Mdm Hor provides nursing care and care coordination for patients who require surgical treatment and she is also part of the first-responder team that is called when a patient’s condition deteriorates rapidly.

At the height of the public health crisis last year, she was deployed to support the team taking care of Covid-19 patients. She provided education and training sessions for personnel attending to patients who needed high dependency or intensive care.

Senior staff nurse Joel Quek and wife Faith Hor had to find new ways to engage with each other. Photo: Ili Nadhirah Mansor/TODAY

As the couple work around three rotating shifts, maintaining a relationship during peace time was already a challenge. They spoke of some days when they did not see each other for more than 24 hours.

Mr Quek said: “The work was highly intense due to the evolving situation and we were exhausted after each work day. But all married couples will know that even at home, chores and tasks still need to be done. Our (pet) dog required care.”

They could no longer engage in their usual hobbies such as playing board games with friends and going to the gym. There was no outlet for their pent-up frustrations.

“We became sensitive to each other’s idiosyncrasies and it did not take much time for us to go into a full-blown argument,” Mr Quek said.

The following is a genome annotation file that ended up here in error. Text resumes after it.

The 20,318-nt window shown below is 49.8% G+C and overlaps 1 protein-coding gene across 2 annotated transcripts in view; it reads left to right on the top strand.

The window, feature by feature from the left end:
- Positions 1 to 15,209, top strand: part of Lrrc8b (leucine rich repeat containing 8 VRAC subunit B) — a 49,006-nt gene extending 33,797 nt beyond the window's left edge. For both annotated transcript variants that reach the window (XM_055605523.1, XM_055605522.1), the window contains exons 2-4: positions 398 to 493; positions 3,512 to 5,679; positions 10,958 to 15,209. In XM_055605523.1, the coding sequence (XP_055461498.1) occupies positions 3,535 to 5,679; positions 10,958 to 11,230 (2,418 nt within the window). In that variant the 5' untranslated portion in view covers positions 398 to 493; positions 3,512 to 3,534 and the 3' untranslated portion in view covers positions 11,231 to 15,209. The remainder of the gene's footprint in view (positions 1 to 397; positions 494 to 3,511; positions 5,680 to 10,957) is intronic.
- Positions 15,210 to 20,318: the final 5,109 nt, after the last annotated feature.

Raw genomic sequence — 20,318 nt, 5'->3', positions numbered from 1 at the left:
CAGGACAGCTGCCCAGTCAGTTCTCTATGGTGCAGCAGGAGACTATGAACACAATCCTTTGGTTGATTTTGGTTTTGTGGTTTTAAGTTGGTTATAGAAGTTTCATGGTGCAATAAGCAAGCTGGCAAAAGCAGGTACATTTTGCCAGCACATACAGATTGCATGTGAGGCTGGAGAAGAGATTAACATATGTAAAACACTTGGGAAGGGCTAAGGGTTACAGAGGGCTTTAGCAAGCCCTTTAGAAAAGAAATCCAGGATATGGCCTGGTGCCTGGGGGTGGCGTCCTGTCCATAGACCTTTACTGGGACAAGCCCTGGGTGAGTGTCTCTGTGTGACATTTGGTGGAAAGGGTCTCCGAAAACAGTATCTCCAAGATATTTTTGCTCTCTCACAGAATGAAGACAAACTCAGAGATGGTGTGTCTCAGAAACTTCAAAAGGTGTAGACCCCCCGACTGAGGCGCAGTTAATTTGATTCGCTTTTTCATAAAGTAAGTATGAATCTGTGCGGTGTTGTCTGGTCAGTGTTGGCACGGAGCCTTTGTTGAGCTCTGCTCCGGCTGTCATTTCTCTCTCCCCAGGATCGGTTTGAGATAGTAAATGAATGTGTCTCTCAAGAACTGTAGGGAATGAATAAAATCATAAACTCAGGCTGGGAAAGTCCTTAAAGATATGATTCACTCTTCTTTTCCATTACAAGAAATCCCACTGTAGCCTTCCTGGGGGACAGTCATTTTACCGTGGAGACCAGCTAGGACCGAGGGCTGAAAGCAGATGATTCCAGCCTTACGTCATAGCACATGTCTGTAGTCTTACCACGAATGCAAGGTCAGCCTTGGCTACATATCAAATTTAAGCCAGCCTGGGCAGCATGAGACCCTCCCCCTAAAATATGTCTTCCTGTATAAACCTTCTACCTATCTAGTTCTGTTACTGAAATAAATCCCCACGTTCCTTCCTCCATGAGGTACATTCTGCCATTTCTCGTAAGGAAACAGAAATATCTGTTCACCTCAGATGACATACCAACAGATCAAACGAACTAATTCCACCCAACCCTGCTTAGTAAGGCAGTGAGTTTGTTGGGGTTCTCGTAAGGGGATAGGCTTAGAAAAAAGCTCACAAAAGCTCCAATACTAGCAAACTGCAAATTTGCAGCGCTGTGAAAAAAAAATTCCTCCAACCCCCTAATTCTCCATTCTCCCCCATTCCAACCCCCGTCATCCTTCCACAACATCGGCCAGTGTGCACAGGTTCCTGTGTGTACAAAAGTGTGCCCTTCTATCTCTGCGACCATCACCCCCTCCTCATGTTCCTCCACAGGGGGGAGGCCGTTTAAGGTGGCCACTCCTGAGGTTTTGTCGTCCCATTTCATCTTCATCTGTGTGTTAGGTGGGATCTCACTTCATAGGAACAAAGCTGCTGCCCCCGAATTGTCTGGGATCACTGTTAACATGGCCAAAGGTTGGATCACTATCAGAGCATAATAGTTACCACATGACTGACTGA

Their attempts to reduce arguments — by communicating less with each other — only led to misunderstandings and more arguments.

“We knew we still cared about each other very much. We just became so focused on the bad rather than the good in each other,” Madam Hor said.

FEELING ISOLATED

Then, the ever-looming risk of infection meant that they had to be constantly vigilant about infection control and the safety of the people around them.

They drastically reduced contact with their loved ones outside of the household.

“It was for the greater good but this added much inconvenience and at times, imposed a sense of loneliness on us,” Mr Quek said.

Due to their line of work and close contact with people infected with Covid-19, they were also not able to enter many public spaces during the early part of the pandemic, heightening their sense of isolation.

Sympathetic neighbours and friends buoyed their spirits by delivering food, herbal drinks and other supplies to them. “This gave us strength to continue our job,” Madam Hor said.

Mr Quek said: “The pandemic has caused a disruption to established routines for everyone. Such disruptions are already difficult to manage on a personal level, but when it happens to everyone, it can be a major nightmare. Not only do you have to adjust yourself, you also need to adapt to your partner.” 

To counter the negativity, both of them had to find ways to continue with their hobbies, for instance, by working out at home. They picked up new interests such as playing video games and painting.

They also carved out time to play with their pet and there is the intention to start a family of their own soon.

Mr Joel Quek and wife Faith Hor in a picture with their pet dog. Photo courtesy of the couple.

To cherish one’s spouse, Mr Quek said, is to “delight in our partner though we may not necessarily agree with them all the time”.